Lots of tight junctions between capillary endothelial cells in the brain, spinal cord and retina which restrict extracellular passage of molecules. This is due to an inductive interaction between astrocytic feet processes (end feet) which induce changes in the capillary endothelial cells.


What are microglial cells?

  • Resident immune and phagocytic cells of the CNS
  • Derived from the bone marrow
  • Related to monocytes and macrophages

    Involved in:
    - inflammation
    - immune responses
    - removing dead cells / debris (by phagocytosis)


What are microglial nodules?

Clusters of activated microglia also surround and destroy nerve cells that have been infected by viruses and must be sacrificed.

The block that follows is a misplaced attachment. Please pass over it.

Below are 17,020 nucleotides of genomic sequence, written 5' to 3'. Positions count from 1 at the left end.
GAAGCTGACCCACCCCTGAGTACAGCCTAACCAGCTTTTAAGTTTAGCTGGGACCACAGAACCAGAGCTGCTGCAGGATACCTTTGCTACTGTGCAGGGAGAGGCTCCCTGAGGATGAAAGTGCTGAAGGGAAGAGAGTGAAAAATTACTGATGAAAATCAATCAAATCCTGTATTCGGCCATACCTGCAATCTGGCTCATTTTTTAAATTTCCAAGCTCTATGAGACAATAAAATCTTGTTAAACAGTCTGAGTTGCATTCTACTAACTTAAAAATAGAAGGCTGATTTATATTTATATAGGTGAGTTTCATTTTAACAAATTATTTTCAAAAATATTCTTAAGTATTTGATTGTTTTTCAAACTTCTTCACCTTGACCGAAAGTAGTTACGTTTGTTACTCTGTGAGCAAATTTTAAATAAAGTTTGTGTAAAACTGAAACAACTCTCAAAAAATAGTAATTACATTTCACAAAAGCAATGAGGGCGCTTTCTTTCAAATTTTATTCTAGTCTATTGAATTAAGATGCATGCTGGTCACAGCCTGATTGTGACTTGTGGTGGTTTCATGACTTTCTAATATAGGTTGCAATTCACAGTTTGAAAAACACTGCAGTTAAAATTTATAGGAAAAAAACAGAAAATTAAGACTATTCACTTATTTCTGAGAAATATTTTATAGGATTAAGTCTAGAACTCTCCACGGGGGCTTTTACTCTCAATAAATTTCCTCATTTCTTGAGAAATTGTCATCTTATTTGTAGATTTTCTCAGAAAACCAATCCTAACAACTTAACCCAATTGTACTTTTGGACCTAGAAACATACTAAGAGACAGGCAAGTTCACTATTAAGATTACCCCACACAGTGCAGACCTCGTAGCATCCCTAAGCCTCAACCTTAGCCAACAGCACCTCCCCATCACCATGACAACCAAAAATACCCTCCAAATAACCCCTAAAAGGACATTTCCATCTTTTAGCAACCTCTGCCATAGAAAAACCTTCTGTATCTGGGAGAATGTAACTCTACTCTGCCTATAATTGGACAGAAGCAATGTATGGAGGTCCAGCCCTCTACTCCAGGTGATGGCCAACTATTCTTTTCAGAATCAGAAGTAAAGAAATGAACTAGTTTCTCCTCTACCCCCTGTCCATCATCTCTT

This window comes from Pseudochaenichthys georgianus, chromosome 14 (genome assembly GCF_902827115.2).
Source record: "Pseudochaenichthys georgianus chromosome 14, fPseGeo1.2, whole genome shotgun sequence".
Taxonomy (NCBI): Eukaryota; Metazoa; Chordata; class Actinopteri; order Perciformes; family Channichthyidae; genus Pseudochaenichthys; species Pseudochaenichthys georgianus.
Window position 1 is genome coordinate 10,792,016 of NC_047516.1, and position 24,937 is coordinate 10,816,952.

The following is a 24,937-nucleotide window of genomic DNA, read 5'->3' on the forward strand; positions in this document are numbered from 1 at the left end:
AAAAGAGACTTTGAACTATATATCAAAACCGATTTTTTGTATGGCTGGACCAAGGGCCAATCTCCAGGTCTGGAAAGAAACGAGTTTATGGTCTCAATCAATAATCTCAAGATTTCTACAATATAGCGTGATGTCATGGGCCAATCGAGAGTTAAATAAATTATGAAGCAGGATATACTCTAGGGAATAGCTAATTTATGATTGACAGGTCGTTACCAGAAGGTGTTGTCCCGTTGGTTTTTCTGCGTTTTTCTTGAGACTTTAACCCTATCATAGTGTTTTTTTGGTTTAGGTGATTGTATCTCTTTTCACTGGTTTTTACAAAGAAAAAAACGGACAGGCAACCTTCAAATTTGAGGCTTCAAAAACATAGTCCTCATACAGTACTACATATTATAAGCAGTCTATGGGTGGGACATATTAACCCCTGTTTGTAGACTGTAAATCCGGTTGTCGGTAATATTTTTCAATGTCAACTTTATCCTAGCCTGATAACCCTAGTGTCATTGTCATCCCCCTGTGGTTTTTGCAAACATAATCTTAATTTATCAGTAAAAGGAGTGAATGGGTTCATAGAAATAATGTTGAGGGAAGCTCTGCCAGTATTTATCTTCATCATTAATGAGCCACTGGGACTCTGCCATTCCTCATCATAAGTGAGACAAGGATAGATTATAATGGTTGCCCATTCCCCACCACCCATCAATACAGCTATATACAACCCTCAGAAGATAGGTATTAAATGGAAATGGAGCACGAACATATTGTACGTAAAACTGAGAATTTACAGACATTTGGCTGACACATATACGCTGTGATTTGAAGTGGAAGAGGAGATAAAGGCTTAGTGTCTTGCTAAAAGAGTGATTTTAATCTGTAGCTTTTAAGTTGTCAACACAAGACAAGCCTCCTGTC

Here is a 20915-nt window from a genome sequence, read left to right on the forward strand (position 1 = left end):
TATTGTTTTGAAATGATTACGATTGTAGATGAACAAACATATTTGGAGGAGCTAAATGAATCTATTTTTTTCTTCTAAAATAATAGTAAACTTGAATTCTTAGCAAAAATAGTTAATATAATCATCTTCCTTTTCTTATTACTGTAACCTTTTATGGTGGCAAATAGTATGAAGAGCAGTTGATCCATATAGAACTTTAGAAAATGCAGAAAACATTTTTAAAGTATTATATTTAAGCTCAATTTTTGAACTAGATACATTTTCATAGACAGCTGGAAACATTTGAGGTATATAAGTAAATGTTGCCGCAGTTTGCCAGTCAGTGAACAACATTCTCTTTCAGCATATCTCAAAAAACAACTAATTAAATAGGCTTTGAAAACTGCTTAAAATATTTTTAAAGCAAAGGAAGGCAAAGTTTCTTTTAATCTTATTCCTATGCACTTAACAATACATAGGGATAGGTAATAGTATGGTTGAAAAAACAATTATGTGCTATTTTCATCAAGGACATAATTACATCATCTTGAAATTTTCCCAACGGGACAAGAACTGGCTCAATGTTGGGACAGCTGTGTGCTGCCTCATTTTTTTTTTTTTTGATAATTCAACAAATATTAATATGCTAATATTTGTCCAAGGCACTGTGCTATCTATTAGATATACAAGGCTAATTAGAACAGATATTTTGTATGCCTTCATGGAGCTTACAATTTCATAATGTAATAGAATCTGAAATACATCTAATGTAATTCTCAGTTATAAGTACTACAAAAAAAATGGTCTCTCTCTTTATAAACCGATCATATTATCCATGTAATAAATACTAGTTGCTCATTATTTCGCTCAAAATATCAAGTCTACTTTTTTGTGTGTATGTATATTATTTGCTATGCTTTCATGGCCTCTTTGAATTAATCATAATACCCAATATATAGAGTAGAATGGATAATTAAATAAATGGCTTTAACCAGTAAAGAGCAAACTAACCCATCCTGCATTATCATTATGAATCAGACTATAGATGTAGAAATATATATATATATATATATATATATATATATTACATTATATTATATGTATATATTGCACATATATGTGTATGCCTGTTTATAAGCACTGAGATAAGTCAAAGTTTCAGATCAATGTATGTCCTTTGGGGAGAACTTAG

What is neuronophagia?

the process by which the microglial cells digest the dead neurons


What are oligodendrocytes? 

Responsible for myelination of CNS axons. Provide multiple cytoplasmic processes that extend to several neighbouring axons and provide a single myelin segment to each of them.

Analogous to Schwann cells in the peripheral nervous system. Degenerate in demyelinating disorders such as multiple sclerosis


What is grey matter?

Grey matter consists of neuronal cell bodies, dendrites, synaptic connections and glial cells, especially astrocytes.


What are the two main types of grey matter?

Cerebral cortex
- superficial layer of grey matter (2-4mm thick)
- forms the superficial surface of the brain
- has six layers in most areas


Subcortical nuclei
- collections of neuronal cell bodies in the CNS